Movie makers seem to rejoice in taking a beloved story and messing with it to mixed results. This film is no exception. Events don’t play out exactly how they do in the book, and some characters are a little different too. But is it better or worse? The most objective answer is that it’s different. Some changes were made to accommodate a limited screen time. A movie adaptation will always be a more condensed version of the story, and the producers were prudent in what they chose to cut. Those wanting to learn more about Allison’s home life or what Tim got up to in his post-college years will have to turn to the book. And that’s good! Something Like Summer has grown into a massive series of eleven novels, and it wouldn’t be difficult to alienate new audiences by overwhelming them with too many details. Nods to the series for hardcore readers to discover are still there, but the producers did a commendable job in making the movie accessible. Other scenes had to be changed for more practical reasons. It doesn’t cost me a dime to send my characters on multiple European trips. That’s not quite so easy in real life, so changes were made. I think that’s great too. Even if you have the books memorized, when you go to see the movie, you’ll still be surprised. Rest assured, the vast majority of the movie is the same plot you know and (hopefully) love, just with the bonus of the unexpected. You might even prefer the movie’s version of events! If not, the book will always remain the book. There’s room enough for both canons. I’m happy to let them coexist peacefully, rather than it being a winner-takes-all competition. I like to think the movie and book help elevate each other to new levels.
All of that is, of course, my opinion. Others might not share it. Imagine my relief then, when—as the credits rolled—the audience burst into applause. They seemed to have really enjoyed the show, and the QnA session that followed was really positive. Only after leaving the theater would I really find out what everyone thought, because it was time to mingle! You would think that getting to see a movie based on my book would be the highlight of my evening. Definitely not. Getting to interact with readers and newcomers alike, that was an absolute pleasure. So many people took the time out of their schedule to come see the movie. For that I am eternally grateful. One reader even drove ten hours (from Canada!) just to be there. I’m glad too, because the festivities wouldn’t have been the same without so many supportive and enthusiastic people there. We reconvened at a local bar, which was ideal, considering that alcohol has a way of encouraging honesty. I spoke with and got the opinion of as many people as I could, and all of it was very positive. It’s not difficult to tell the difference between lip service and genuine enthusiasm, and audience seemed taken with the movie. Is it perfect? No, but neither is the book. I’m sure there will be people who dislike it. That’s how it is with anything. Regardless, the general consensus seems to be that the movie is a worthy tribute to the book and a great starting point for those unfamiliar with the series.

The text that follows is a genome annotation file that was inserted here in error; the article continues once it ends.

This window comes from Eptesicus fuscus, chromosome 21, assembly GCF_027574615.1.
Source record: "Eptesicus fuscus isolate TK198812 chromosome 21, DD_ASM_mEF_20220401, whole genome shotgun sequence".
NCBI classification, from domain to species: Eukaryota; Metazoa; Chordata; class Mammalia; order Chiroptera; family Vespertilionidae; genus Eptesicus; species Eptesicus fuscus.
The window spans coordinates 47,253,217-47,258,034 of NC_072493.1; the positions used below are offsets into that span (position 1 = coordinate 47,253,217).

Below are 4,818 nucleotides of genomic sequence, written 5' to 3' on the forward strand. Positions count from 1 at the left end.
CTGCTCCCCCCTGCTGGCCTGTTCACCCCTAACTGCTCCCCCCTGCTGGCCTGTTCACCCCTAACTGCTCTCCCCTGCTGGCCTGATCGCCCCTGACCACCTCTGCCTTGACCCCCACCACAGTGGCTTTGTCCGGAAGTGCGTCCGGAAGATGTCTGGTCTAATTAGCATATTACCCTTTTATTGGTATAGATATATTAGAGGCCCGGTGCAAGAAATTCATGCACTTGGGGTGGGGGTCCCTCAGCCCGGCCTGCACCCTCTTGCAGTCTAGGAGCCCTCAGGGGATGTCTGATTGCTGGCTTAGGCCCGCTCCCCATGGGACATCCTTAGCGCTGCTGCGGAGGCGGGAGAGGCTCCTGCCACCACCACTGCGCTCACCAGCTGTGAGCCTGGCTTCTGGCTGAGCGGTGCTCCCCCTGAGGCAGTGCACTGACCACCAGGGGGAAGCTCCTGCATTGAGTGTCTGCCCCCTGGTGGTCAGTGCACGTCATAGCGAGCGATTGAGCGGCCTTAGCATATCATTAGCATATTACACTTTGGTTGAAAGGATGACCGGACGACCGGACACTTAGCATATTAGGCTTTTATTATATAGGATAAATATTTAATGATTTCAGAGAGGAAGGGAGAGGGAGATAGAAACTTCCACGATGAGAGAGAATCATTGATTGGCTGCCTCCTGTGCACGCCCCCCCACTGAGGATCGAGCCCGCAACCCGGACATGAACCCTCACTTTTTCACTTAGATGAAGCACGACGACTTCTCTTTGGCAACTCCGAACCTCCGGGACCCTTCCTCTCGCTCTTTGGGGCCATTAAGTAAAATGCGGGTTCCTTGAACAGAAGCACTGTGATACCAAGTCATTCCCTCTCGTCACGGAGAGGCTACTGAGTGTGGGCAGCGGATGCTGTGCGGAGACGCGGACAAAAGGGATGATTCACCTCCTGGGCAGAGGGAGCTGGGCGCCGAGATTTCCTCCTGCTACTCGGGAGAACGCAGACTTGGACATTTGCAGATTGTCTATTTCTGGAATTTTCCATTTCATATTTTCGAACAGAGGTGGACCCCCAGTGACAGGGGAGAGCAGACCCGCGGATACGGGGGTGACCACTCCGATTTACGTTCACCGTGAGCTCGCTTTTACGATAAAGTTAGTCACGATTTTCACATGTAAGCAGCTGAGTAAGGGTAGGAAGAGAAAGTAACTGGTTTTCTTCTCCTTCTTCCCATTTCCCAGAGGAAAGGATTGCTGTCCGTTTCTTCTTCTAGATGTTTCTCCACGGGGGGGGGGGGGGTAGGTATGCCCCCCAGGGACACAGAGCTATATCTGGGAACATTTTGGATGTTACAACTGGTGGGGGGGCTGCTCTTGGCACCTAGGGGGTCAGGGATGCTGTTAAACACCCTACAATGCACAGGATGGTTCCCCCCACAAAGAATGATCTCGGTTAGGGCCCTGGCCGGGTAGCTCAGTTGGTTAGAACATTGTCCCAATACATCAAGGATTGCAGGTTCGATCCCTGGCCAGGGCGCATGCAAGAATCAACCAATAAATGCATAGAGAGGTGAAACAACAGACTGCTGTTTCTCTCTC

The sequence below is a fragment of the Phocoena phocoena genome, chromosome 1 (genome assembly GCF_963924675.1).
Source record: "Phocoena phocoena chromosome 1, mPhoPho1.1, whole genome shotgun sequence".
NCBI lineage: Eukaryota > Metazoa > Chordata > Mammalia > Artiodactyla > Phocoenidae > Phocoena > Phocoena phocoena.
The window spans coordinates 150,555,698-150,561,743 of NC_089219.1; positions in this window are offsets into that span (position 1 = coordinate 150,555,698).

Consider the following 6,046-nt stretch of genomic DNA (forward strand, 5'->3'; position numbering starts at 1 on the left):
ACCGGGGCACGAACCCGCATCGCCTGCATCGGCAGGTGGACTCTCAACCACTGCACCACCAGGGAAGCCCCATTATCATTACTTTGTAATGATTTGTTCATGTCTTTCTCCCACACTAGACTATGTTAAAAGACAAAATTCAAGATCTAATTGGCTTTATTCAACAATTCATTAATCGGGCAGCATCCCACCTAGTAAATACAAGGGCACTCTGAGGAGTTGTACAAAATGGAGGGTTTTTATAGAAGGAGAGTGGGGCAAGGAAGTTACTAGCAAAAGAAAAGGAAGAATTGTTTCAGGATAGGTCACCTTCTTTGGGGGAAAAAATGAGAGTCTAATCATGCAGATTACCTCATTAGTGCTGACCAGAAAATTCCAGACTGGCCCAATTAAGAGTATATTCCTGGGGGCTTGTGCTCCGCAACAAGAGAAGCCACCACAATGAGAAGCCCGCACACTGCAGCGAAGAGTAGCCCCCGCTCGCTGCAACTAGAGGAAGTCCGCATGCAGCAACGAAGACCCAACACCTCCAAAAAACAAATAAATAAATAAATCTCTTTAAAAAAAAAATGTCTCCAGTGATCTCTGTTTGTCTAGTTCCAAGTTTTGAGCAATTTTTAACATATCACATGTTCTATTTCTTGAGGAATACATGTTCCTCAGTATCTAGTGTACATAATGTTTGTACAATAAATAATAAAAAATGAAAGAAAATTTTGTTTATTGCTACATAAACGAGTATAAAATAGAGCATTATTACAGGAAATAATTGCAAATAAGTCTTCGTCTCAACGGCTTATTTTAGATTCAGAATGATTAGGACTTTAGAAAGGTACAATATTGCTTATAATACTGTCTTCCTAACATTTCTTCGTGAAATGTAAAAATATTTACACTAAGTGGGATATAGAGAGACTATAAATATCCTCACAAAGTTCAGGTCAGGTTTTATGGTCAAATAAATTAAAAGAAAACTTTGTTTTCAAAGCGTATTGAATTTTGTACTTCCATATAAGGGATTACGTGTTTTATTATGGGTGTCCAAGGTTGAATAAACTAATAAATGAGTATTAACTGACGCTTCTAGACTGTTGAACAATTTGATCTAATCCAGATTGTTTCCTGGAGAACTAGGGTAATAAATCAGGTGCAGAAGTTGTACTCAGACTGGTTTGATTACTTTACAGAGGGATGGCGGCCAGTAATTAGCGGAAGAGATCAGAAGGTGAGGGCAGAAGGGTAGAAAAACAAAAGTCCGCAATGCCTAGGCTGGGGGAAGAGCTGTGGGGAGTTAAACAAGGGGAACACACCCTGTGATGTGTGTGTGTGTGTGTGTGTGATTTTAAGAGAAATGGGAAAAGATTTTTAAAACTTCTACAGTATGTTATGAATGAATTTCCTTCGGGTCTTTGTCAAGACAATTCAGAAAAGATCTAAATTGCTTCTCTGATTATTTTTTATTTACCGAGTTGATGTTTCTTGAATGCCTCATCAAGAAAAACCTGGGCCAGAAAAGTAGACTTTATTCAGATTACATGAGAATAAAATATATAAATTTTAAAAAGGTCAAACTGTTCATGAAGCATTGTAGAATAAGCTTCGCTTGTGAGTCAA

I hope you’ll all soon have an opportunity to judge for yourselves. How? Right now the movie is touring the festival circuit. If there is an annual film festival near you, keep an eye on it in case Something Like Summer is included. Better yet, write them and let them know you’d like to see it! If you don’t have a film festival near you, once the movie finds a distributor, it will of course be made available through all the usual channels. DVD/Blu-ray and online streaming through sites like Netflix are all likely. That will probably happen in the second half of the year. For now, you can keep up with the latest news and developments at the official movie site, or on Facebook, Twitter, and Instagram. Or hey, you can start now with the books themselves. You’ll find more info on the first one here including the four chapters of the audiobook for free! Thank you again to everyone who came to the premier, and to the droves of people who toiled to make this film a reality. It wasn’t a miracle that saw this project through to completion. Instead it was a lot of hard work, and I’m eternally grateful to everyone involved with the movie for bringing this story to new audiences, and for helping to spread a much needed message of love.
- The official movie site: http://somethinglikesummer.com/
- Their Facebook: https://www.facebook.com/somethinglikesummermovie/
- Twitter: https://twitter.com/LikeSummerFilm
- Instagram: https://www.instagram.com/likesummerfilm/
- More info on the first book: http://www.jaybellbooks.com/books-by-jay-bell/the-something-like-series/something-like-summer/